The Best Sales Touchpoint Email Cadence

The words “sales email” and “touchpoints” are evil — pure evil — because of the context in which “touchpoint” is used. Managers feel pressure to see reps making “X” number of contact attempts per week.

EmailThe words “sales email” and “touchpoints” are evil — pure evil — because of the context in which “touchpoint” is used. Managers feel pressure to see reps making “X” number of contact attempts per week.

“How many new touchpoints have you made in total?”

“How many times did you attempt/touch each prospect on your list?”

This kind of requirement leads reps to type, “What is the best sales email cadence?” into Google.

The results can be disastrous.

Accountability for Spamming

Most sales managers hold reps accountable for spamming. You can call it volume of outbound attempts at new customers. And, yes, it’s vital to aggressively prospect using email, LinkedIn/social and telephone. All channels.

But are sellers being held accountable for spamming?

My experience working with reps proves: 99.5 percent of the time “you need X touchpoints per week” encourages good reps (who know better) to start spamming.

It also forces reps who don’t know better to start spamming … and to fail as sales professionals. Habit formation is key. Bad habit formation is deadly to the individual and organization.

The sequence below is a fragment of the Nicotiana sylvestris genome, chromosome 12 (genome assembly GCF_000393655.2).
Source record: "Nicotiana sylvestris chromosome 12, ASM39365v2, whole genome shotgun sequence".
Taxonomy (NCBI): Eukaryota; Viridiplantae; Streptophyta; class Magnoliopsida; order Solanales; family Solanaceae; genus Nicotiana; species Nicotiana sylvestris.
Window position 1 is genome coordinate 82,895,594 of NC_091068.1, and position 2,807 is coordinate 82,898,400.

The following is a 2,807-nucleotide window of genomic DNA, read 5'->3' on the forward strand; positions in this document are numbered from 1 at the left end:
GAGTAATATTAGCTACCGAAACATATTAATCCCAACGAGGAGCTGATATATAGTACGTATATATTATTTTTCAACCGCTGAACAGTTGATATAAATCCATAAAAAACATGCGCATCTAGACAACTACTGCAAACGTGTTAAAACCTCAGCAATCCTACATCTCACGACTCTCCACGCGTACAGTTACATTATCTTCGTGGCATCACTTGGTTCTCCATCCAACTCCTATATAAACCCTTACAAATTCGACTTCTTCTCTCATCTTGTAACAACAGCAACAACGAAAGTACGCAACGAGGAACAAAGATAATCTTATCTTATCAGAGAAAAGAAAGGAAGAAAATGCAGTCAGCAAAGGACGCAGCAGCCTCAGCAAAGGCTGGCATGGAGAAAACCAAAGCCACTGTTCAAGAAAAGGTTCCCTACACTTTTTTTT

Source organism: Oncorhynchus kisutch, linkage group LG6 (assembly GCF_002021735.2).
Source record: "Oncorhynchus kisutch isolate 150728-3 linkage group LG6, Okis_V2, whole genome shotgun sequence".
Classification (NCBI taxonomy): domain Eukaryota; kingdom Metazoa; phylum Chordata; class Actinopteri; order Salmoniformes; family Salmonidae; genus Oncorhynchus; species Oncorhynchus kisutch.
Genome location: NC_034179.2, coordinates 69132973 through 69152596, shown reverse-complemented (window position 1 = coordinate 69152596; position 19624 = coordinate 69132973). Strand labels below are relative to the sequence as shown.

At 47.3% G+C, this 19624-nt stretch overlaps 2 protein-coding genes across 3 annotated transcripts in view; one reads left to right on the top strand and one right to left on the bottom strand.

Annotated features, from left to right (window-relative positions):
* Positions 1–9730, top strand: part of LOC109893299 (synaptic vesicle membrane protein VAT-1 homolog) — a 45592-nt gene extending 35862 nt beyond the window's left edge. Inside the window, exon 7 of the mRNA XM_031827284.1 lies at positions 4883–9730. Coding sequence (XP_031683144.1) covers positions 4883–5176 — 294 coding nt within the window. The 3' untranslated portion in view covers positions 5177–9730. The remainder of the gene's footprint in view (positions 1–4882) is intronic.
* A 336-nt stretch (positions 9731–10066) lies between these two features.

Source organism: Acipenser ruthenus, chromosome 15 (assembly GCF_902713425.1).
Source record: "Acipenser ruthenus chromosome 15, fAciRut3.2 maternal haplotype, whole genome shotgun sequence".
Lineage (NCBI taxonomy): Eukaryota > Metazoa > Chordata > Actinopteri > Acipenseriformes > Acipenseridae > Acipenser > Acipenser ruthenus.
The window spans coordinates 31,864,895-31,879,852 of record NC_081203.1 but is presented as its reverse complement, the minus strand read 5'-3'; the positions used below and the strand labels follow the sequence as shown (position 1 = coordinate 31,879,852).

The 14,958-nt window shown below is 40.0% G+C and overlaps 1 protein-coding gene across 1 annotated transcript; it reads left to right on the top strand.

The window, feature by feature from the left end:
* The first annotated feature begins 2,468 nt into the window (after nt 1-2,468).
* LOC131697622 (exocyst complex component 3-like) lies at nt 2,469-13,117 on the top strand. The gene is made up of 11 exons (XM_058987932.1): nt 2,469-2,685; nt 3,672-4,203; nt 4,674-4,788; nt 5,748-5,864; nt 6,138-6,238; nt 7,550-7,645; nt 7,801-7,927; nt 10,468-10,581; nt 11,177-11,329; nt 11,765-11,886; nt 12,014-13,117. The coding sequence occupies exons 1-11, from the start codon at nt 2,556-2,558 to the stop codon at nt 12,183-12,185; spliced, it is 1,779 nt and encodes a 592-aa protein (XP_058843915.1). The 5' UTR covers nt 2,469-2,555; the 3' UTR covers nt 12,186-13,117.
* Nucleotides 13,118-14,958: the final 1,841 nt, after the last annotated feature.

Worse, I see top-performing reps who know a mass, templated, “touchpoint” approach won’t work still doing it. Because they need to follow orders, and unfortunately have very little freedom to explore what works.

The Freedom Box

The last thing you want to do with great reps (and reps who have the potential to be great) is to micro-manage their activities. Instead, manage their activities and keep them moving full steam ahead. But also out of trouble as they find their way forward. So how to balance? Freedom.

Forbes contributor, Jim Keenan created the “freedom box” several years ago.

“If the results are there the employee has all the freedom they want. They can do anything they feel is necessary to be successful,” says Keenan.

The box is big with lots of options. Reps have lots of freedom to innovate on what works.

“They can attack their job in any fashion they see fit, leveraging any approach they want. They have full autonomy,” says Keenan.

“Keenan’s ‘freedom box’ shrinks as a function of bottom line results for each rep and gravitates towards activity management as the freedoms (and the results) decline,” says sales manager coach David Masover.

“In other words, there is a reciprocal relationship between freedom and results.”

Accidentally Forcing Reps to Spam?

By not allowing reps enough freedom to experiment, fail and learn from failure we all lose. Including customers who need our products/services. Sellers end up spamming, failing and developing failing habits.

“Let’s be clear — you can’t manage results. You can only manage activities that lead to results,” says Masover.

Are You Making a $250K LinkedIn Sales Navigator Mistake?